A new study (and cheeky site) by Netflix made headlines on Monday for confirming what spoiler culture has already discovered: We love spoilers (or, at least, we don't mind them). In a survey of around 2,000 people, 76 percent of respondents have come to expect and accept spoilers, and an overwhelming 94 percent will watch a show or movie even if they already know the spoiler.
The Netflix site has suddenly turned spoilers en vogue, legitimating the "spoiler" as a genre at last. But long before Netflix launched its site, there was a teeming online community of spoiler lovers. For instance:
1.) TVLine's spoiler section
For anyone looking for scoops about upcoming shows, including plotlines, casting changes and season start dates, take a look at TVLine's dependable blog. It features such spoilery scooplets as interviews with killed-off actors and behind-the-scenes photos.
The Movie Spoiler specializes in spoiling up to 3,000 movies for you by sharing what is effectively a Wiki-type archive of plot summaries. Despite having a site that looks like it was designed in 1999, it stays current, including all of the box office hits:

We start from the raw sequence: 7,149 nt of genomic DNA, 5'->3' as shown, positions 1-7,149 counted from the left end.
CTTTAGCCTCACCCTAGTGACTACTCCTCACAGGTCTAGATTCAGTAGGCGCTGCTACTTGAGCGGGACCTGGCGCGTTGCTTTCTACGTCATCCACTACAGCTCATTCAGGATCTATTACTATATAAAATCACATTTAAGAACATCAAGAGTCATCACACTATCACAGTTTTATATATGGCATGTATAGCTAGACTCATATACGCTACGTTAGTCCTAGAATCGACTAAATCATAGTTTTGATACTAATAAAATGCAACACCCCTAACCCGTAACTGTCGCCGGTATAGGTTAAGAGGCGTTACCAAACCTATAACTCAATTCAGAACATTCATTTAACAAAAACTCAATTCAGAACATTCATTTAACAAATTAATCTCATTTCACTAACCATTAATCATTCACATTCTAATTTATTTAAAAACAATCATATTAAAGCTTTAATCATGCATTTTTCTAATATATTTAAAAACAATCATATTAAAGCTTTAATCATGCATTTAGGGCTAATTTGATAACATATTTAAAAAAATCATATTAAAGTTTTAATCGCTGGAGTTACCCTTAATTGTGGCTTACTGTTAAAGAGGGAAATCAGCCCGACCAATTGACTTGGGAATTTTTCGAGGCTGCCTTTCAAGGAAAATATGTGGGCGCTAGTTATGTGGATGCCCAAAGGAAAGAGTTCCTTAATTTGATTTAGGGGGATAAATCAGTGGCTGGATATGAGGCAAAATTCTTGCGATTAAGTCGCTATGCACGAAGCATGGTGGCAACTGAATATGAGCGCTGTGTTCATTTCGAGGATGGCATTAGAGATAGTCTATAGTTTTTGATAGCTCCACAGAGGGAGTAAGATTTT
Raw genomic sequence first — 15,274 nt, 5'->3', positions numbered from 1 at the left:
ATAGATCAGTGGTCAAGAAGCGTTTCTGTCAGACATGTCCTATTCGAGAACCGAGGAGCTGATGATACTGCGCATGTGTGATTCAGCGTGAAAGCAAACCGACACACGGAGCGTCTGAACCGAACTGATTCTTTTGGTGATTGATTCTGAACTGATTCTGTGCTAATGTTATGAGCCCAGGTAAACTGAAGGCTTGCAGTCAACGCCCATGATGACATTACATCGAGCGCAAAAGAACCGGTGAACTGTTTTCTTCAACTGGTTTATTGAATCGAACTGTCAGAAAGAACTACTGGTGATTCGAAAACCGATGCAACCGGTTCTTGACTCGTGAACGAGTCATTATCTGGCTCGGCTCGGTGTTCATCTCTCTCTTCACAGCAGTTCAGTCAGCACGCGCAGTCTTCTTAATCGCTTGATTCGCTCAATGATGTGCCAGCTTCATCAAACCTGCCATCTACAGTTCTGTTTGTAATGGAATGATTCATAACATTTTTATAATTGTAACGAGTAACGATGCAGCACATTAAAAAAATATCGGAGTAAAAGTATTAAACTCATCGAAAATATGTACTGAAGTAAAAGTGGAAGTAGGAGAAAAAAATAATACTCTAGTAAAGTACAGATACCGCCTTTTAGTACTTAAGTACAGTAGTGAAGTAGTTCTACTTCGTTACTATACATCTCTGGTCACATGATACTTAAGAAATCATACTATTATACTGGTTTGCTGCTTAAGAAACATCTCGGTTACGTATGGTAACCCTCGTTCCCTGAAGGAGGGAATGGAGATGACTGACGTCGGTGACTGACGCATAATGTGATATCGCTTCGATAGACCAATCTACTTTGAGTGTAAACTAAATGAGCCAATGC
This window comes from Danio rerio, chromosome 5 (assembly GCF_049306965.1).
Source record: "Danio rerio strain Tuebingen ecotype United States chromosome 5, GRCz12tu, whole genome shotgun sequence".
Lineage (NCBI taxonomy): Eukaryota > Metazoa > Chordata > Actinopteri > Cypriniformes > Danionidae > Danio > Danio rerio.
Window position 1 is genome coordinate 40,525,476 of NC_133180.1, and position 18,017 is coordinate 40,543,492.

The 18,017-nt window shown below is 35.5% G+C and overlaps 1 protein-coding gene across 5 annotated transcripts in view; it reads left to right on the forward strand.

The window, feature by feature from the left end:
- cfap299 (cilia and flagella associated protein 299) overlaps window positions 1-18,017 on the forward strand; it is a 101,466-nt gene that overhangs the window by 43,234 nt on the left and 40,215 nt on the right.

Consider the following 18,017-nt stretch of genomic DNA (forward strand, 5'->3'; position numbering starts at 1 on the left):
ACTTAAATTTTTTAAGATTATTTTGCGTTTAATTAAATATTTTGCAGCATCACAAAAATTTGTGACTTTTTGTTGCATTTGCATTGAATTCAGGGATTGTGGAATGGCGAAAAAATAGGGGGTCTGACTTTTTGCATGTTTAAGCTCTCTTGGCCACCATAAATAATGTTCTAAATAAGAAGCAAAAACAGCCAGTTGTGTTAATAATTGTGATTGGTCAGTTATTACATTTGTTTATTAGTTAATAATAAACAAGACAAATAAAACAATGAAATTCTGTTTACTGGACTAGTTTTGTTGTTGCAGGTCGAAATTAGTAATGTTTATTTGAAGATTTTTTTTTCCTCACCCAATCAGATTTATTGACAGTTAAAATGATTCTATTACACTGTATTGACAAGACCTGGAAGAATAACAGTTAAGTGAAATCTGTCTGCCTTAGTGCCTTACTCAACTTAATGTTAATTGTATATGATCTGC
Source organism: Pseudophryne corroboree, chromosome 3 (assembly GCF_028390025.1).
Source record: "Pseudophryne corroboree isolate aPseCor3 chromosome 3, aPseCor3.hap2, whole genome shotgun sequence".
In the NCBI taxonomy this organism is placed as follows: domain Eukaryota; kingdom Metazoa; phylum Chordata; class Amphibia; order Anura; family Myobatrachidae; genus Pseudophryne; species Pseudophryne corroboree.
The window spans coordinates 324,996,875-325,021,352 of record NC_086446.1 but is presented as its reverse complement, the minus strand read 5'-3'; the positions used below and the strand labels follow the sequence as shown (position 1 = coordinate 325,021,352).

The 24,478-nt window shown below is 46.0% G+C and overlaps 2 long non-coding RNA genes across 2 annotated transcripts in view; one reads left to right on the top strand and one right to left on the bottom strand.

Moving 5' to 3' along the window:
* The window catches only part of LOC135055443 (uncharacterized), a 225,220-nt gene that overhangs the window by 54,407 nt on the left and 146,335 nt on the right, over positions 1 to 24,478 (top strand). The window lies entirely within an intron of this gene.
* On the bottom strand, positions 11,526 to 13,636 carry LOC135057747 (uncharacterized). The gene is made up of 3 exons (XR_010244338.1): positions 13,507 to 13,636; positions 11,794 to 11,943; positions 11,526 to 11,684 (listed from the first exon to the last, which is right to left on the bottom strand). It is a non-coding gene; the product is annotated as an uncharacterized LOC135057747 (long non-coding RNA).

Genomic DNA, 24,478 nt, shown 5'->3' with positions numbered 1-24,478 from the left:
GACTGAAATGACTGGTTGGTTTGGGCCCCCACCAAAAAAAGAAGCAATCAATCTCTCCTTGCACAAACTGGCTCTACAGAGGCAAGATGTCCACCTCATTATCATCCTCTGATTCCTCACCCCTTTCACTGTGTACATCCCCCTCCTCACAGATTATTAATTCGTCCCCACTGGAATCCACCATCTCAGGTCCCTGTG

3.) Spoiler TV
OK, "Spoiler TV" is kind of a misnomer. Here you'll find press releases, updates and photos from upcoming shows. But also: a very active comments section full of energetically debated spoilers.
This is the real name of a site that prides itself on "ruining the ending for hundreds of movies" for reasons that include "because sometimes, the surprise 'spoiler' ending is the only reason you'd pay $11 to see what is otherwise a turkey of a film."
5.) Kevin Smith's "Spoilers" series
This "anti-movie review" series by director Kevin Smith isn't really a great resource for spoilers, unless you want to watch people discuss big blockbuster films before having seen them.
Pretty much what it sounds like.